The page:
It’s all too big for them. Its all too out of control. Whirlwinds. Surf, beating at the little boat. Teacher, don’t you care that we are perishing?
Now, really. What are they expecting him to do? Yes, they’ve witnessed some miraculous healing. Yes, they’ve seen him exorcise a demon. They’ve heard him teach and they’ve heard the confusing stories he tells. But now—just what are they expecting from him in the middle of a hurricane?
Teacher, don’t you care that we are perishing?
Is that it, really? They’re not expecting him to do anything, just to care. To be awake with them, maybe to encourage them as they all hang on for dear life and try to manage the boat. And maybe just to be there. Be there with them, alongside them, among them. And then he surprises them. Really surprises them. He wakes up, and using exactly the same word he used when he cast out that demon, he tells the sea and the wind to “shut up!” And it does. It shuts up, and the storm is over.
The storm is over, but they’re still afraid, and maybe more afraid than before. They’ve heard the stories and the poems from the scriptures of their faith. Who wields that kind of power over the forces of nature? “Where were you when I laid the foundation of the earth?” the Lord asks Job. “Tell me if you have understanding … who shut in the sea with doors when it burst out from the womb?” Only God can shut the sea in with doors. Only God can speak from a whirlwind. Only God can “still the storm to a whisper, and quiet the waves of the sea,” as the psalmist sings. The teacher is wielding a kind of power that is beyond human comprehension. It’s the power of creation itself. Of course they’re scared! “Who then is this, that even the wind and the sea obey him?”
The picture of Jesus and the disciples in that boat, the boat being tossed around in a hurricane—it fits, this week. The front page of yesterday’s paper says it all: On one side of the page, pictures of a great, happy crowd celebrating the Warriors’ victory. Exuberant people, caught up, you could say, in a whirlwind, a whirlwind of excitement and even joy.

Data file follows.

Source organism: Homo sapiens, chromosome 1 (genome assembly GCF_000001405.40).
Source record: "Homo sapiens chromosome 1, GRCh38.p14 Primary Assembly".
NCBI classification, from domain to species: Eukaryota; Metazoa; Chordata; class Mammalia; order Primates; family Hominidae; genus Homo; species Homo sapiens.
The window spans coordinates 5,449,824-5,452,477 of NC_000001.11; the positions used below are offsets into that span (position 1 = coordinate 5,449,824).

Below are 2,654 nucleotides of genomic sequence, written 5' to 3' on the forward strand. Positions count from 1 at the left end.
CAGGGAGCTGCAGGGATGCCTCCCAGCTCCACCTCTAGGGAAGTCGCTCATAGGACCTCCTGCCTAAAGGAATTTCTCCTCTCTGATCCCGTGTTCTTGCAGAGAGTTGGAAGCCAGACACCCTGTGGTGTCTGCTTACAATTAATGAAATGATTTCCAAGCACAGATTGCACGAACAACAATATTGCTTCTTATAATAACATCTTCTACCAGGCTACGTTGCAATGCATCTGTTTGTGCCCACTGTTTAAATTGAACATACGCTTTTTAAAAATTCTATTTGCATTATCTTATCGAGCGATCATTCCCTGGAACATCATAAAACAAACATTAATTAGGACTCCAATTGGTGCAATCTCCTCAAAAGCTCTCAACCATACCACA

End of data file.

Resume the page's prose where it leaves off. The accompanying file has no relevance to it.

And right next to those pictures is the latest story on the shocking attack inside a church. A church that stood as a leader and even a monument to the faith of the African American community in Charleston, South Carolina. A shooting during Bible study and prayer. A shooting by a young white man who had joined the group who were praying and studying together, all the while planning to kill them.
It’s too much. Overwhelming. That word, “overwhelming”—it’s a word from sailing on a rough sea, isn’t it? The sea, that home of sea monsters and symbol of chaos. Like the disciples in the story, we are overwhelmed. By having our emotions jerked around. By the hatred, the senselessness, the evil carried in the heart and acted out by that young man in the church. By the sheer number of shootings and other forms of violence in our bloody country. By the confusion we feel over too many guns colliding with too much fear for our safety. Too much. The boat is sinking. Teacher, don’t you care that we are perishing?
We know we need to do something. We can’t stand the feeling of powerlessness if all we do is just hang onto the rocking boat. There must be something we can do. Something somebody can do. How to stop the bloodshed? How to fight the violence and the hate? How to allay the fear? Teacher, don’t you care that we are perishing? Teacher, wake up!
And what do we expect him to do? In our frustration and our fear, what are we doing when we call on Jesus, call on God to respond to our pain? Are we asking God to “fix” the situation? Isn’t that what we humans would like to have happen? “God, fix the racists—change their hearts. God, heal our American people of this cancer of racism and violence that threatens to destroy us. God, comfort the people who have been directly hurt by all these horrible events. Fix it. Use your creative power to make everything right again.”